At 60, Betty Irabor still radiates the beauty and vigour of a sweet sixteen. Part of her secret is not far from the fact that her family always comes first in all she does even above her career. According to her, she is also blessed with a husband who supports her vision and help nurture it into reality. In this interview with Mojeed Alabi, she explains that the biggest decision a woman will have to make in her lifetime, is the choice of who to marry as it is very crucial to her life and career
Sixty years is a milestone in the life of a woman. How have you coped being a woman, journalist and socialite? It has been a lot of grace. I know there are many mantras out there but it is more of grace.
As a woman, I feel God created us specifically to be who we are. We are strong creatures. If I look at a man and I think what if a man was to go through the process of creating another human being through birthing a child, how would it have been? First,
I will take the issue of marriage, one of the biggest decisions that any woman will have to make in her lifetime, is the choice of whom to marry. It is very crucial to how she lives later in life, regarding her career.
Once you make a mistake of marrying someone who does not share in your vision, then your career is dead on arrival. The minute you get married to that man, the first thing he will do is to make sure he kills your career.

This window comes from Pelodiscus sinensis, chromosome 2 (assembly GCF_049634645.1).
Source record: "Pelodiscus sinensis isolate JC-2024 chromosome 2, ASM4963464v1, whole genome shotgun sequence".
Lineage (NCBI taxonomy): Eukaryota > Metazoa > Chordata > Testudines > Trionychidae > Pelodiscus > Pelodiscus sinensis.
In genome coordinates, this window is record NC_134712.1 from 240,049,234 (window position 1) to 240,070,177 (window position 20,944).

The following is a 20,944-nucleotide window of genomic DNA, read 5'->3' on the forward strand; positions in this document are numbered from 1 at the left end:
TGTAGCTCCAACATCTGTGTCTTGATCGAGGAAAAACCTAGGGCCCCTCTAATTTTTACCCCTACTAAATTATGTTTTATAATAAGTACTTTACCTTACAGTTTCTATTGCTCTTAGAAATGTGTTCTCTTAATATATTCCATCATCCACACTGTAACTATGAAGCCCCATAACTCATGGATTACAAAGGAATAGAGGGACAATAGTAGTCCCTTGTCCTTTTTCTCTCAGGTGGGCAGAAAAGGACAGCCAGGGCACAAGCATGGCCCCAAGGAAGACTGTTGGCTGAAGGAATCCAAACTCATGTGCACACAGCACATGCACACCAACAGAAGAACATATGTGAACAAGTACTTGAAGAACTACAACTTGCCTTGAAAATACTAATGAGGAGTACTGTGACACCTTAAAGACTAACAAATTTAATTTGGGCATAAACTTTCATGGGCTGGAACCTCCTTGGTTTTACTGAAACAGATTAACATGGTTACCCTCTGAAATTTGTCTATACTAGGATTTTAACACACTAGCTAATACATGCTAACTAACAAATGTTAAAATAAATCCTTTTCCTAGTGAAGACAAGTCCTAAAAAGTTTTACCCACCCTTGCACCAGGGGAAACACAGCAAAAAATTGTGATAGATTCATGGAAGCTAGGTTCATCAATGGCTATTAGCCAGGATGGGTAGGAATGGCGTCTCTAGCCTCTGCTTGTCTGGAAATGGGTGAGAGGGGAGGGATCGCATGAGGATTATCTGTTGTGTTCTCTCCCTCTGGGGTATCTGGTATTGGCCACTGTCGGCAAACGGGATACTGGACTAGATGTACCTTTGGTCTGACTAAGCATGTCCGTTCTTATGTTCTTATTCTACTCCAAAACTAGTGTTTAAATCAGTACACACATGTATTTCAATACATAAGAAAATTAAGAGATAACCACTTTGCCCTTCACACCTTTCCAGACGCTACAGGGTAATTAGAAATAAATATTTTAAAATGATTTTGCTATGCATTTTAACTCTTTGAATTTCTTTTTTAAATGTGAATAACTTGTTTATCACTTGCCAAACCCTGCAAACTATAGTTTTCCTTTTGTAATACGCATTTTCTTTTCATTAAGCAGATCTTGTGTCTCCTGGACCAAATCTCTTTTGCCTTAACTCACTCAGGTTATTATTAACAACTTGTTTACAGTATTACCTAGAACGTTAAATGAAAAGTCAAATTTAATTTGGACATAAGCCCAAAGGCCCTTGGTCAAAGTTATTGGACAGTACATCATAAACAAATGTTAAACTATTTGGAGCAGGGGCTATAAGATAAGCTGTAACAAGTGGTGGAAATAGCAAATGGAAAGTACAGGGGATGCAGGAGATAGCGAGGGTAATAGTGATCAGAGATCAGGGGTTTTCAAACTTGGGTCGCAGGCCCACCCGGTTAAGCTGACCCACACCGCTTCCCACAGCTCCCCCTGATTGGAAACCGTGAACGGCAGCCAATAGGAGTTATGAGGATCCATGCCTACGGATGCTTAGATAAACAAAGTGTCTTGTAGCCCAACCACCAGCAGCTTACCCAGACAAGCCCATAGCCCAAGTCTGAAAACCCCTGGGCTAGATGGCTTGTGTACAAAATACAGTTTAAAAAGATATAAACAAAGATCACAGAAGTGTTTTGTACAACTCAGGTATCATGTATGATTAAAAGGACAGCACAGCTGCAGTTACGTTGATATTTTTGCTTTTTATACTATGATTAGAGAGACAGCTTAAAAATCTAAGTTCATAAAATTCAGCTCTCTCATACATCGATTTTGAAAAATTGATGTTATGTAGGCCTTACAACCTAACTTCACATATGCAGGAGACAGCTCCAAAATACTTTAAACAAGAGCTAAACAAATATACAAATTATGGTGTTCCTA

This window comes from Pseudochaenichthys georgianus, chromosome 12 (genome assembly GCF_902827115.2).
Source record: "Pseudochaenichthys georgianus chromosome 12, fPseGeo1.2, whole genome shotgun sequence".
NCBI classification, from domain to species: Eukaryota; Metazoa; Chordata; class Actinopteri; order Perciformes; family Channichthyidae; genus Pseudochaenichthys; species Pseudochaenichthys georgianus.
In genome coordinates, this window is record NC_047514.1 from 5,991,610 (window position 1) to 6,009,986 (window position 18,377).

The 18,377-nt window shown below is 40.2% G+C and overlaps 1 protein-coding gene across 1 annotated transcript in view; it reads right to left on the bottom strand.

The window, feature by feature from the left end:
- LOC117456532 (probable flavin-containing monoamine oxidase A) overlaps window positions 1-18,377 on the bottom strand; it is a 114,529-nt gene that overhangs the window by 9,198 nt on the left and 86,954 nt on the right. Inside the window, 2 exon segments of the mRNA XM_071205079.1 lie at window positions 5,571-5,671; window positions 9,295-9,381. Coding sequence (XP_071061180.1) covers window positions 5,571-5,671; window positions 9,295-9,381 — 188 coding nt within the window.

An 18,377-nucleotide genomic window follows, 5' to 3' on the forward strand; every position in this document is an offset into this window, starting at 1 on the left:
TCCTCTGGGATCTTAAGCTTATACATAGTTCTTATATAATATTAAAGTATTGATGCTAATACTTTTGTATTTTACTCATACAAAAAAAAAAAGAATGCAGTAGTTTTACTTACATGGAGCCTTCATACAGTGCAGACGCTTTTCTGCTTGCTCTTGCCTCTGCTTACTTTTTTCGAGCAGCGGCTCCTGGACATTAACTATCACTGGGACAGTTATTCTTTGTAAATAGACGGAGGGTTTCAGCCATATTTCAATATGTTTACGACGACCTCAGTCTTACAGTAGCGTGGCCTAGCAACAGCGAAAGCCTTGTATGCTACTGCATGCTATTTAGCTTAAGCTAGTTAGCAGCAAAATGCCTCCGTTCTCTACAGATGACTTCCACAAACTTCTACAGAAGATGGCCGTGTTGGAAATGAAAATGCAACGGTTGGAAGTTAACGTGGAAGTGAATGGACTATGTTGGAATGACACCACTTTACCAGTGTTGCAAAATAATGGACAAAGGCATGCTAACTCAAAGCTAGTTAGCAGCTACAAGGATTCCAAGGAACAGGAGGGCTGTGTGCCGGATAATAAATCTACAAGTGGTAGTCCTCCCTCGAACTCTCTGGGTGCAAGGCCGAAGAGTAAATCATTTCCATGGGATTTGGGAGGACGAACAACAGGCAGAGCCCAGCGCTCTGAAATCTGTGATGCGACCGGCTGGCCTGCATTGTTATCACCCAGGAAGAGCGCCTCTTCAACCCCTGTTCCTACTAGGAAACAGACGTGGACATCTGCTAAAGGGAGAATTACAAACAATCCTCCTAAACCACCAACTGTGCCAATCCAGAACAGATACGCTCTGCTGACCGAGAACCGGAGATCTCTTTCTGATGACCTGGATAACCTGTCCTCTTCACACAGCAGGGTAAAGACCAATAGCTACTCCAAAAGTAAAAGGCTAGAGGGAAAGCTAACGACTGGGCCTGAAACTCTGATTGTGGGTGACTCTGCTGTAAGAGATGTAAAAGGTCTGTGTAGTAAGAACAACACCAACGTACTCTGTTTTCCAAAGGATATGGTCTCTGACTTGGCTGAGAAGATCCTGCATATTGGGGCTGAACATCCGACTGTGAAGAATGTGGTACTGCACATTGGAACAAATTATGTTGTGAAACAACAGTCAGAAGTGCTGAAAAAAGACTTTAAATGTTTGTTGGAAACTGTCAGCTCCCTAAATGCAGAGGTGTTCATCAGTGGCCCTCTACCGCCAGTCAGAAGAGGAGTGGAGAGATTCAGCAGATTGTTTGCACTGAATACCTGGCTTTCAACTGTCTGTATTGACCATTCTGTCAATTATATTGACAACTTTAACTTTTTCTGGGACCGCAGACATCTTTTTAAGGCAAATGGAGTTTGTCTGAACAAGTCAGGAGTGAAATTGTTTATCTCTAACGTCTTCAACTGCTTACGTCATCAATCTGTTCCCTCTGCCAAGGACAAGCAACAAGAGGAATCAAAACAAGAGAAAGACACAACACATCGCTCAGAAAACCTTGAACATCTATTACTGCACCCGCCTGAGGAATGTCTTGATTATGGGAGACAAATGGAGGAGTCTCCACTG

This does not mean that he does not want you to work, but he does not want the extent where you are no longer a homemaker. In my case, the foundation of my marriage has always been based on God and I live by Godly principles, and I’m very traditional and I make sure I preach those values in my marriage.
I’m a successful career woman but at the same time for me, home must get all the attention it deserves. My husband and children must get all the attention they deserve. When I’m at home, I am a wife, a mother and over the years I have learnt that when I close from work, I switch off the career woman mode and I put on my mother,/wife cap.
I am very blessed, because my husband is the first to celebrate me, and anything that will elevate my career. That is grace and special favour. Also, I think over the years, I have learnt to prioritise, to know what is important in my life and I have been able to integrate work with parenting. Therefore, if you want to place your family over your career, that is a personal decision but for me, my family will always come over career.
Your Foundation, how much as it impacted lives, and what actually informed its establishment? Cancer awareness campaign was something I wanted to do as a oneoff thing.
This is because I realised that other global magazines were celebrating October as a month of awareness for breast cancer, and I just thought okay, let’s do a one-off thing by sensitizing the public about cancer. So we decided to use that particular edition to talk about breast cancer and we found that the moment we did that, many people started coming out. Many people were ready to share their cancer experiences and journey.
People were ready to tell their stories and we realised that, we’ve been under a kind of a code of denial and the bible says “my people perish for lack of knowledge.” Many people out there have been perishing because of cancer and that is because they did not realise that it could be prevented.